Over the weekend I came across the amazing images of the decaying buildings of Detroit by Yves Marchand & Romain Meffre. They reminded me of a photo project carried out by Miho (one third of Pika Pika) in our final year at college. I remember sitting in the photo studio as she showed me image after image of buildings that looked like a collection of shot's from the set of a disaster movie. I felt a mixture of two emotions, one of surprise at the faded beauty of the buildings and past glory of Detroit and secondly of sadness that this was allowed to happen, these emotions resurfaced again when I saw the images of Marchand & Meffre.

Atrium, Farwell Building © Marchand & Meffre

Bagley-Clifford Office of the National Bank of Detroit,© Marchand & Meffre

United Artists Theater, © Marchand & Meffre

William Livingstone House, © Marchand & Meffre
Marchand and Meffre note on their site that "Detroit's splendid decaying monuments are, no less than the Pyramids of Egypt, the Coliseum of Rome, or the Acropolis in Athens, remnants of the passing of a great Empire." I can accept this view point to some extent but in the end don't we all wish that the Pyramids or the Acropolis were appreciated sooner and kept in better condition for generations to come? I know by the same stroke that everything can't be preserved for posterity but when I look at gaze at these pictures I feel that something should be done. In the same issue of The Guardian, where I discovered these Detroit images, there was a poll on wither 9 Madryn Street, the house where Ringo Starr was born should be saved or developed, why aren't these buildings grabbing the same attention instead of being allowed to quietly crumble into obscurity?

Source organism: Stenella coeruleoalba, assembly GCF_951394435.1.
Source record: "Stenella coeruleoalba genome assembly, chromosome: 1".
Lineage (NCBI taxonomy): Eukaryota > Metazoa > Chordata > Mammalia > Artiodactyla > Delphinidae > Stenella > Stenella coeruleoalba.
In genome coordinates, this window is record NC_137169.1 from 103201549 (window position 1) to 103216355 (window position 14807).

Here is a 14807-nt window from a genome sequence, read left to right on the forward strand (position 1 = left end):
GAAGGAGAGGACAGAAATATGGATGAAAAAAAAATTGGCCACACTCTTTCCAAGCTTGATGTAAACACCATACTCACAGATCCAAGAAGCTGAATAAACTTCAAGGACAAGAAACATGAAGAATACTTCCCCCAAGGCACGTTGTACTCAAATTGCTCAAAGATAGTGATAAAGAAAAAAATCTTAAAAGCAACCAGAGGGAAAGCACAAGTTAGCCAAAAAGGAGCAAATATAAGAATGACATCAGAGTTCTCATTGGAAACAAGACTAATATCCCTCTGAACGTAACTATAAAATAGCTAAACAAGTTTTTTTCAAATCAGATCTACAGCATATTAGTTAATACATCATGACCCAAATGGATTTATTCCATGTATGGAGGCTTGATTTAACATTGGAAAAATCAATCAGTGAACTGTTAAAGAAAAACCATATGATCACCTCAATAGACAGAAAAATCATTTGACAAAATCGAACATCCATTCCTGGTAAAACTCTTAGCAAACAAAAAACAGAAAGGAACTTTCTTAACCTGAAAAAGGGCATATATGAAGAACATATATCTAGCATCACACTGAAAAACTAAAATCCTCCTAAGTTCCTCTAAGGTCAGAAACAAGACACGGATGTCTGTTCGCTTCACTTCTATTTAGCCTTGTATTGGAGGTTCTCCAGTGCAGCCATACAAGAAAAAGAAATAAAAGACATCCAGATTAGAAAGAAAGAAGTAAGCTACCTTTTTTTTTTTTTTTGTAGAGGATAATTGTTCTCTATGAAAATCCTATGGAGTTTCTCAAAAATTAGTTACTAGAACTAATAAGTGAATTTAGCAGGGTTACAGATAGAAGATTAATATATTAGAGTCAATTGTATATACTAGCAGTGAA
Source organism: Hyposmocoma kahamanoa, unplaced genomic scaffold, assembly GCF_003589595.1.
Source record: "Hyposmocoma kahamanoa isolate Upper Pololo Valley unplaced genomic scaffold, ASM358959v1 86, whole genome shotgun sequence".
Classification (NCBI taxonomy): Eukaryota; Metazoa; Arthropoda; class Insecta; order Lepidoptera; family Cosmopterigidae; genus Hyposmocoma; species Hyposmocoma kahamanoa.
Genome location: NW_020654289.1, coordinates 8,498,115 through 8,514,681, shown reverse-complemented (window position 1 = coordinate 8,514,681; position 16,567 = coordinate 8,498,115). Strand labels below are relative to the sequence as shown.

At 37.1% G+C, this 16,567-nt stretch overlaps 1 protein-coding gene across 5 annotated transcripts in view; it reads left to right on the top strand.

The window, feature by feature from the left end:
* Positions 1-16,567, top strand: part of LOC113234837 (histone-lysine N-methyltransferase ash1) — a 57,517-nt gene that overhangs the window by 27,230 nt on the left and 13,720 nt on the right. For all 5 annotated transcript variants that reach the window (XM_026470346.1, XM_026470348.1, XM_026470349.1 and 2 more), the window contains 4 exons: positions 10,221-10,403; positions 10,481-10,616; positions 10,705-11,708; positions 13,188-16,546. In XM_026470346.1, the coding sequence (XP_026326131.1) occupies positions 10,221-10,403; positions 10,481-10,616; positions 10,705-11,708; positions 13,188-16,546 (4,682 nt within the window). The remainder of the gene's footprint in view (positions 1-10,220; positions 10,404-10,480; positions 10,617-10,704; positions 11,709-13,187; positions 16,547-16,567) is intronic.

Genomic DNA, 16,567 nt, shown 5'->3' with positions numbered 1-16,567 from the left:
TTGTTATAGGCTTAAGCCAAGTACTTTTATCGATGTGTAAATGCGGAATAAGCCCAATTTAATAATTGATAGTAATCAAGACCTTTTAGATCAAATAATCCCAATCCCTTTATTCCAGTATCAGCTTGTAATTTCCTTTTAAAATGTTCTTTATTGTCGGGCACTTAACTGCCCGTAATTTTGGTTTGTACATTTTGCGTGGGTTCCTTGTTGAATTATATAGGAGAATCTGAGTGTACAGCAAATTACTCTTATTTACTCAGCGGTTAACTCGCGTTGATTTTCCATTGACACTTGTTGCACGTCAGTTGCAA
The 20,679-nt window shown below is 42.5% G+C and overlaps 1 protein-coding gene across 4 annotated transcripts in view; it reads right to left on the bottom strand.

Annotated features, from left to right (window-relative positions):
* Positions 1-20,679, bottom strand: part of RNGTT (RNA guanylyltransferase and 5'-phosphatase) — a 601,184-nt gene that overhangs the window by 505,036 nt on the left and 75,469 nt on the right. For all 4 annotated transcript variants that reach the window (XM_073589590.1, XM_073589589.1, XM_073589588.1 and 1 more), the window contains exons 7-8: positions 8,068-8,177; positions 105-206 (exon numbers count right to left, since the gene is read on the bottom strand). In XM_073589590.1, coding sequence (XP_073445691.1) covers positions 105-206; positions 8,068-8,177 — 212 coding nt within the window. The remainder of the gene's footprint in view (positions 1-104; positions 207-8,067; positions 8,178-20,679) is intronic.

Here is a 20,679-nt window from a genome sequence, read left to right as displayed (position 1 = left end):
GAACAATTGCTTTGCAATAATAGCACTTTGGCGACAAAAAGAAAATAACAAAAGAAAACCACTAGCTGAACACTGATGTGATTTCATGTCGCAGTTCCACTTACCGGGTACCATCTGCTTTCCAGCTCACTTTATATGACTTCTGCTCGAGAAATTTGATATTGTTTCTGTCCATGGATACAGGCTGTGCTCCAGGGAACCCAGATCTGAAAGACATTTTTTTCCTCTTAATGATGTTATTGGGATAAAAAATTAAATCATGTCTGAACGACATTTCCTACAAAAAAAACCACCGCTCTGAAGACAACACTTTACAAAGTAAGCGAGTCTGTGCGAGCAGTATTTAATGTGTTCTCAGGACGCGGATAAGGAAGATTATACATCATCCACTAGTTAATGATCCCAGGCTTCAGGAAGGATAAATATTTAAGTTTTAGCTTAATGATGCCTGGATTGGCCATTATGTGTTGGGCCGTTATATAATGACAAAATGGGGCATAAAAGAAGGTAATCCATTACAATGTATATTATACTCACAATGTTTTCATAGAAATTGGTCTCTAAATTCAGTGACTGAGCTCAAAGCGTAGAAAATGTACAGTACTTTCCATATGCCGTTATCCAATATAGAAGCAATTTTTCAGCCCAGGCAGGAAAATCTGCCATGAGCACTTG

Chernobyl Classroom, © Robert Polidori

Chernobyl, © Robert Polidori
5417 Marigny Street, New Orleans, © Robert Polidori

The images are beautifully taken and are the result of a 5 year project. They have a similar feel to  photos taken by Montreal photographer Robert Polidori of Chernobyl and of the aftermath of Hurricane Katrina in New Orleans. In all three of these photo projects there is an air of "The Marie Celeste" in each frame, of something unexplainable, conversations left unfinished, things left undone, lives interrupted.